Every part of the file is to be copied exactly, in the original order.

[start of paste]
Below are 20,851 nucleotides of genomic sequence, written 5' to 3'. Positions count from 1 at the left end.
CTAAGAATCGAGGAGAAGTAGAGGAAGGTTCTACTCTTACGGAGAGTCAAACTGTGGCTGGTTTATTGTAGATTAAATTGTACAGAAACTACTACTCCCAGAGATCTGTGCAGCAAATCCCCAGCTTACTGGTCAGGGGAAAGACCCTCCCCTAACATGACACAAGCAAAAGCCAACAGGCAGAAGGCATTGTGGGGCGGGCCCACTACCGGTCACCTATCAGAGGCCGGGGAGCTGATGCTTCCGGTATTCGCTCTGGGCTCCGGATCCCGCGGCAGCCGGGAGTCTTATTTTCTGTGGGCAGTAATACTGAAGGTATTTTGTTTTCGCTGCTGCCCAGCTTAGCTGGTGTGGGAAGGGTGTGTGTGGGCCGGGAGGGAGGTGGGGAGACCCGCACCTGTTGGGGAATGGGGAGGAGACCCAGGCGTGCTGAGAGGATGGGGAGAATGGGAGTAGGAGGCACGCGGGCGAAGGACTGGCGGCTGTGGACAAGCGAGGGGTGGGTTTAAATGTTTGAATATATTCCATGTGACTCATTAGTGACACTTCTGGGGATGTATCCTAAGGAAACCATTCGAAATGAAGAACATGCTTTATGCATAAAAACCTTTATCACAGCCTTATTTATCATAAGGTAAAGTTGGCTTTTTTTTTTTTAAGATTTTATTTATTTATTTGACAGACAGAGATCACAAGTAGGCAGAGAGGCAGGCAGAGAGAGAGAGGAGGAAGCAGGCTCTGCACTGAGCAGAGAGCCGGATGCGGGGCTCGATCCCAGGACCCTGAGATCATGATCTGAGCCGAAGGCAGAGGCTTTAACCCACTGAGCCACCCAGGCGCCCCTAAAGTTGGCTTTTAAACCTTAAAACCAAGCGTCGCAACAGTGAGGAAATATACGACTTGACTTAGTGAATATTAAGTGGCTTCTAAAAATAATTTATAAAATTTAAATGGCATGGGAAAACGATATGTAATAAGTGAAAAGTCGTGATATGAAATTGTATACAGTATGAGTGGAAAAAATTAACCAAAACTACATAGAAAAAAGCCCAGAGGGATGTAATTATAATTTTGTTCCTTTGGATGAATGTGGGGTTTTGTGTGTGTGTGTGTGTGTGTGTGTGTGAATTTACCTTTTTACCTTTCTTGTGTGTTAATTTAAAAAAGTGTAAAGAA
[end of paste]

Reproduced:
Below are 20,851 nucleotides of genomic sequence, written 5' to 3'. Positions count from 1 at the left end.
CTAAGAATCGAGGAGAAGTAGAGGAAGGTTCTACTCTTACGGAGAGTCAAACTGTGGCTGGTTTATTGTAGATTAAATTGTACAGAAACTACTACTCCCAGAGATCTGTGCAGCAAATCCCCAGCTTACTGGTCAGGGGAAAGACCCTCCCCTAACATGACACAAGCAAAAGCCAACAGGCAGAAGGCATTGTGGGGCGGGCCCACTACCGGTCACCTATCAGAGGCCGGGGAGCTGATGCTTCCGGTATTCGCTCTGGGCTCCGGATCCCGCGGCAGCCGGGAGTCTTATTTTCTGTGGGCAGTAATACTGAAGGTATTTTGTTTTCGCTGCTGCCCAGCTTAGCTGGTGTGGGAAGGGTGTGTGTGGGCCGGGAGGGAGGTGGGGAGACCCGCACCTGTTGGGGAATGGGGAGGAGACCCAGGCGTGCTGAGAGGATGGGGAGAATGGGAGTAGGAGGCACGCGGGCGAAGGACTGGCGGCTGTGGACAAGCGAGGGGTGGGTTTAAATGTTTGAATATATTCCATGTGACTCATTAGTGACACTTCTGGGGATGTATCCTAAGGAAACCATTCGAAATGAAGAACATGCTTTATGCATAAAAACCTTTATCACAGCCTTATTTATCATAAGGTAAAGTTGGCTTTTTTTTTTTTAAGATTTTATTTATTTATTTGACAGACAGAGATCACAAGTAGGCAGAGAGGCAGGCAGAGAGAGAGAGGAGGAAGCAGGCTCTGCACTGAGCAGAGAGCCGGATGCGGGGCTCGATCCCAGGACCCTGAGATCATGATCTGAGCCGAAGGCAGAGGCTTTAACCCACTGAGCCACCCAGGCGCCCCTAAAGTTGGCTTTTAAACCTTAAAACCAAGCGTCGCAACAGTGAGGAAATATACGACTTGACTTAGTGAATATTAAGTGGCTTCTAAAAATAATTTATAAAATTTAAATGGCATGGGAAAACGATATGTAATAAGTGAAAAGTCGTGATATGAAATTGTATACAGTATGAGTGGAAAAAATTAACCAAAACTACATAGAAAAAAGCCCAGAGGGATGTAATTATAATTTTGTTCCTTTGGATGAATGTGGGGTTTTGTGTGTGTGTGTGTGTGTGTGTGTGTGAATTTACCTTTTTACCTTTCTTGTGTGTTAATTTAAAAAAGTGTAAAGAA